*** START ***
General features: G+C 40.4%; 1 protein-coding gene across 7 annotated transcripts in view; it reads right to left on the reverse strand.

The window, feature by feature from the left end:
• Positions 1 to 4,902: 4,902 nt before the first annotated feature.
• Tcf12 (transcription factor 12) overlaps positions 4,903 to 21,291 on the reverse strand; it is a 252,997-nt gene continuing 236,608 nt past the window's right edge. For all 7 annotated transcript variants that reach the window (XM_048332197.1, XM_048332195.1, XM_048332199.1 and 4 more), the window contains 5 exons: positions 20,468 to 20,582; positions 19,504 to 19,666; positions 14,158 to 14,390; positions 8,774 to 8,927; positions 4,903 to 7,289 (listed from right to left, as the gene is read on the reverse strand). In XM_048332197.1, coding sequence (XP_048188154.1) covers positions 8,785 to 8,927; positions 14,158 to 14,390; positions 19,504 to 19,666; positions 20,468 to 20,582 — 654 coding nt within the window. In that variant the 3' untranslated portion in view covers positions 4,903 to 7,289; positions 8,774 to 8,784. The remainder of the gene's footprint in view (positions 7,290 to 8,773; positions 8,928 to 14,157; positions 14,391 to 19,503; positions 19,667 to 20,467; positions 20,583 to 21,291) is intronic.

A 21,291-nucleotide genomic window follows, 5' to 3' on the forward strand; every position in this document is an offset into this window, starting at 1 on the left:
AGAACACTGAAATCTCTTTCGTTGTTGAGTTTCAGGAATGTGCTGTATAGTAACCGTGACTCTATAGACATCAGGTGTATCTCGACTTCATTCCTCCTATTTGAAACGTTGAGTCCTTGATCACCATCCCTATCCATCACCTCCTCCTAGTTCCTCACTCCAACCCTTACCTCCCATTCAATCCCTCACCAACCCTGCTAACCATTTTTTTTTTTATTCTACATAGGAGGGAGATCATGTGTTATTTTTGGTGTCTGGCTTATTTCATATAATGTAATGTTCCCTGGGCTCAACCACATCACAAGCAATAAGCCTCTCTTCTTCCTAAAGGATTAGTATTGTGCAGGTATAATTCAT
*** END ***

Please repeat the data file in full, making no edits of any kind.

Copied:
General features: G+C 40.4%; 1 protein-coding gene across 7 annotated transcripts in view; it reads right to left on the reverse strand.

The window, feature by feature from the left end:
• Positions 1 to 4,902: 4,902 nt before the first annotated feature.
• Tcf12 (transcription factor 12) overlaps positions 4,903 to 21,291 on the reverse strand; it is a 252,997-nt gene continuing 236,608 nt past the window's right edge. For all 7 annotated transcript variants that reach the window (XM_048332197.1, XM_048332195.1, XM_048332199.1 and 4 more), the window contains 5 exons: positions 20,468 to 20,582; positions 19,504 to 19,666; positions 14,158 to 14,390; positions 8,774 to 8,927; positions 4,903 to 7,289 (listed from right to left, as the gene is read on the reverse strand). In XM_048332197.1, coding sequence (XP_048188154.1) covers positions 8,785 to 8,927; positions 14,158 to 14,390; positions 19,504 to 19,666; positions 20,468 to 20,582 — 654 coding nt within the window. In that variant the 3' untranslated portion in view covers positions 4,903 to 7,289; positions 8,774 to 8,784. The remainder of the gene's footprint in view (positions 7,290 to 8,773; positions 8,928 to 14,157; positions 14,391 to 19,503; positions 19,667 to 20,467; positions 20,583 to 21,291) is intronic.

A 21,291-nucleotide genomic window follows, 5' to 3' on the forward strand; every position in this document is an offset into this window, starting at 1 on the left:
AGAACACTGAAATCTCTTTCGTTGTTGAGTTTCAGGAATGTGCTGTATAGTAACCGTGACTCTATAGACATCAGGTGTATCTCGACTTCATTCCTCCTATTTGAAACGTTGAGTCCTTGATCACCATCCCTATCCATCACCTCCTCCTAGTTCCTCACTCCAACCCTTACCTCCCATTCAATCCCTCACCAACCCTGCTAACCATTTTTTTTTTTATTCTACATAGGAGGGAGATCATGTGTTATTTTTGGTGTCTGGCTTATTTCATATAATGTAATGTTCCCTGGGCTCAACCACATCACAAGCAATAAGCCTCTCTTCTTCCTAAAGGATTAGTATTGTGCAGGTATAATTCAT